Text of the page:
ENTEBBE – Uganda Wildlife Conservation Education Centre-UWEC also known as Entebbe Zoo, is set to reopen its doors to tourists after about three months of closure due to Covid-19.
The announcement was made on Tuesday, June 23, by UWEC’s Executive Director, Dr. James Musinguzi, during the unveiling of Zakayo’s statue at the centre.
“As members of the World Association of Zoos and Aquariums and Pan African Association of Zoos and Aquariums, we are following the guidelines put for us to reopen that must be in conformity with those of the World Health Organisation and the Ministry of Health,” Dr. Musinguzi said.
He also said that a raft of health measures, including temperature checks prior to entry at the centre are going to be mandatory as they aim to protect not only the animals and staff at the Centre, but the visitors as well.
“When a visitor comes to the Centre, we shall take their temperature with an infrared temperature gun, after which they will be required to sanitise. We are placing handwashing facilities all through the Centre, among other guidelines,” he said.
The conservation education center’s Executive Director, however said that with visitor numbers expected to be down by 70 percent this year due to the chaos brought by the COVID-19 pandemic, the re-opening will be a leap of faith as gate collections will help smoothen its operations.
“School groups will be required to book prior to their visit since we need to plan. We are going to carry out the reopening in phases by allowing a particular number of people to enter the zoo at a time, though some of the activities we were carrying out will not be opened at the beginning like animal interactions,” he said.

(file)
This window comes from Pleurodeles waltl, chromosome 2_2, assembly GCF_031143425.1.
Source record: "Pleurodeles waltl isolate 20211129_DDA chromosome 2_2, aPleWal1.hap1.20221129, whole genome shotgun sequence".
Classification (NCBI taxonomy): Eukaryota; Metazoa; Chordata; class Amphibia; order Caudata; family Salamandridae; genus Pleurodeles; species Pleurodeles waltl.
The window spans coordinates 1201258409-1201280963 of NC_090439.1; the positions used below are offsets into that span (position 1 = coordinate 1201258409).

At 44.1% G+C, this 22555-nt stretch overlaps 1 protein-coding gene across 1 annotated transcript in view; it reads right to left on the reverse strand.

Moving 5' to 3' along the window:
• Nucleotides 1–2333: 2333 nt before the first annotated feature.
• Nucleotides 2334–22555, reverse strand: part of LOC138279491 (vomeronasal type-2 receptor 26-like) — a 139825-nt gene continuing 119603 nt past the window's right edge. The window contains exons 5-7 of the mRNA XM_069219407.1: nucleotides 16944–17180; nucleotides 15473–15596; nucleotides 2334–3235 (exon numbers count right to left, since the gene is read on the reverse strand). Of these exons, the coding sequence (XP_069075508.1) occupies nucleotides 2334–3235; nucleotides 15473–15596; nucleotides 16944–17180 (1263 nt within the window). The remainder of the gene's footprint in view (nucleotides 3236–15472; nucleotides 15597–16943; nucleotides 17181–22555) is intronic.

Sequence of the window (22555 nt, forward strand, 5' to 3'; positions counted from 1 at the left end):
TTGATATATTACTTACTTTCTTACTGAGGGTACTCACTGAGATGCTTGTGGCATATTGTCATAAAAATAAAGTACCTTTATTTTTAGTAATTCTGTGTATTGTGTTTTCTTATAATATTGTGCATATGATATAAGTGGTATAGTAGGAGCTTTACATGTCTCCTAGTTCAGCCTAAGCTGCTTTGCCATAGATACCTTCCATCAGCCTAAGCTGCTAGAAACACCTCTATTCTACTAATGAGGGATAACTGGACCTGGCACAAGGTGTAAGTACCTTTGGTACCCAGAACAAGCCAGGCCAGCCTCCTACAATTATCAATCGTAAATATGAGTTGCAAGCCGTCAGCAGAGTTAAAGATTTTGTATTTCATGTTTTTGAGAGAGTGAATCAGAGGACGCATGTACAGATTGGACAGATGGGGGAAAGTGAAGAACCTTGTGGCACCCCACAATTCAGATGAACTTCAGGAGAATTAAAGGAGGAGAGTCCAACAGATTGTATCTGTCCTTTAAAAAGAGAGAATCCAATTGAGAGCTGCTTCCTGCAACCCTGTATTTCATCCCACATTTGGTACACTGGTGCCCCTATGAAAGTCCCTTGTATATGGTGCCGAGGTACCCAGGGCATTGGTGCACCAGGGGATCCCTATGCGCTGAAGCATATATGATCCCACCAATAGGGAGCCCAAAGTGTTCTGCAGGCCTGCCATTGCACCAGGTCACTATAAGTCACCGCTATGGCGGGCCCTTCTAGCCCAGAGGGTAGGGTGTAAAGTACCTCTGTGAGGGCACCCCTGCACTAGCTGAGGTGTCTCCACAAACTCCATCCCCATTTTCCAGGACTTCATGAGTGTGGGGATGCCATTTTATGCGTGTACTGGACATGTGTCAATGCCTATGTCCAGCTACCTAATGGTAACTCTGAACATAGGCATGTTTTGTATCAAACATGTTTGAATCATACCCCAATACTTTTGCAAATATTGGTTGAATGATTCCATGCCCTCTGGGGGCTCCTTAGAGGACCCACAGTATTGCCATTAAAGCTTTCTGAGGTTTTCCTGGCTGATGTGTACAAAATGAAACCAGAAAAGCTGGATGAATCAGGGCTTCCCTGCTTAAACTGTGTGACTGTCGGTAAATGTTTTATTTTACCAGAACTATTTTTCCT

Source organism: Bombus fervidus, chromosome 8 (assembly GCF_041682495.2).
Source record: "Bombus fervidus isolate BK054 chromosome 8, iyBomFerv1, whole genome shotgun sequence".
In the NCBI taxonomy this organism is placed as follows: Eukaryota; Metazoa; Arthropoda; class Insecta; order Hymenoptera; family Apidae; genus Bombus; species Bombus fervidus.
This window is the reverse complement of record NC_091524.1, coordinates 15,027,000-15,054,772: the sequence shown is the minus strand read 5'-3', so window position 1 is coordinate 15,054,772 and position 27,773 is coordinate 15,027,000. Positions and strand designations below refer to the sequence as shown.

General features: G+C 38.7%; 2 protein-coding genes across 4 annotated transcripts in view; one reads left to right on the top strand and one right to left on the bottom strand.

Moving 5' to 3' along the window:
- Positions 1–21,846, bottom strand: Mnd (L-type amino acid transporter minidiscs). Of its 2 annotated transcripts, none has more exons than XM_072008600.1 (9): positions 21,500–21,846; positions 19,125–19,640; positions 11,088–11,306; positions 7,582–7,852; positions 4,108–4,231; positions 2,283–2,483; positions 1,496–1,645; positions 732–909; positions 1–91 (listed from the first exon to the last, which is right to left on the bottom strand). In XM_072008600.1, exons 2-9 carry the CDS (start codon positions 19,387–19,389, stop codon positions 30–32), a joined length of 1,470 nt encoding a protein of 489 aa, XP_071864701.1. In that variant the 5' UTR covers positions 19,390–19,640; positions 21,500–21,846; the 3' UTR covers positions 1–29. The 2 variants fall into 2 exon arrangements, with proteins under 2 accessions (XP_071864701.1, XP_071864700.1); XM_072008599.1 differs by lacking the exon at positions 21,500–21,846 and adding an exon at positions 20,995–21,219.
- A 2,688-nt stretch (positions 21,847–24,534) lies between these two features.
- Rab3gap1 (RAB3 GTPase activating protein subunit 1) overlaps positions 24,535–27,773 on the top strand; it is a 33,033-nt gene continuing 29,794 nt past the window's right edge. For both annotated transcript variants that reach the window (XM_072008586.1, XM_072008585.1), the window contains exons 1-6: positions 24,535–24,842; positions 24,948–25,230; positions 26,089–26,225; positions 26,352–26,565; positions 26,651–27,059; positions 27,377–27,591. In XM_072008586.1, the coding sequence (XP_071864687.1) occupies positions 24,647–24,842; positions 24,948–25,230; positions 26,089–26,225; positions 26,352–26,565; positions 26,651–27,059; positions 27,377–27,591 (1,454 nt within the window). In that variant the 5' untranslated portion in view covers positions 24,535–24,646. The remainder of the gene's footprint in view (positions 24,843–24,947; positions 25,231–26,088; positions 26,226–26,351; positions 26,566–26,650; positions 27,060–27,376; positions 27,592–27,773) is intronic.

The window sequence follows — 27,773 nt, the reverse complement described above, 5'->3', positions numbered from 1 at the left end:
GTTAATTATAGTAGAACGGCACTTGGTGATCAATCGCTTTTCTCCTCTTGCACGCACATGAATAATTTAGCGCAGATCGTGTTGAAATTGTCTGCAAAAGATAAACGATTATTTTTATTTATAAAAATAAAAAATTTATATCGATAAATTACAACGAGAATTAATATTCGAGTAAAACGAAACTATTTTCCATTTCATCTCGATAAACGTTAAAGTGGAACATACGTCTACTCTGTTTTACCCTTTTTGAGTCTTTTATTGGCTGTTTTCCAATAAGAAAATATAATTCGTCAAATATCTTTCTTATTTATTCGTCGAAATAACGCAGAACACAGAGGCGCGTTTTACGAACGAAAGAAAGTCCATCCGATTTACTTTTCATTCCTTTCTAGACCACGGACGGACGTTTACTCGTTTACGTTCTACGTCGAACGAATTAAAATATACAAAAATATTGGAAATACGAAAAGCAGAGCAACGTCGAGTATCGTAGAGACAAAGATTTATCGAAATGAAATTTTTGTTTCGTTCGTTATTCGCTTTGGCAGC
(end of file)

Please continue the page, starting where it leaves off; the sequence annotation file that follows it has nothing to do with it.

Africa Tembelea has also learnt that the Center needs up to 15 billion shillings to take care of animals and maintain critical staff.
While appearing before the Parliament committee on National Economy recently, Dr. Musinguzi said, UWEC needs 8.2 billion for operations and 6.6 billion for development in the 2020/2021 financial year.
He revealed that an appeal was made to government following the effects of COVID-19, and 750 million shillings was availed in addition to a fundraising drive that brought in 50 million shillings which has sustained the centre so far.
– UWEC –
Originally founded in the 1950s to accommodate confiscated and injured wildlife and to look after orphan animals confiscated from smugglers, the Centre has grown considerably in recent years.
Over 120 bird species can be watched ranging from the famous African fish eagle, over the Great Blue Turaco to Hammertoes, Giant Kingfisher and even the smallest sun birds.
UWEC is not a zoo in a conventional sense and neither is it a Safari Park but it is a center where wildlife education is combined with leisure. The main aim is to model an ecosystem of Uganda in open range exhibits. Not only can you observe many of the country’s most exciting indigenous species, but comprehensive interactive interpretation and briefings on them are also given.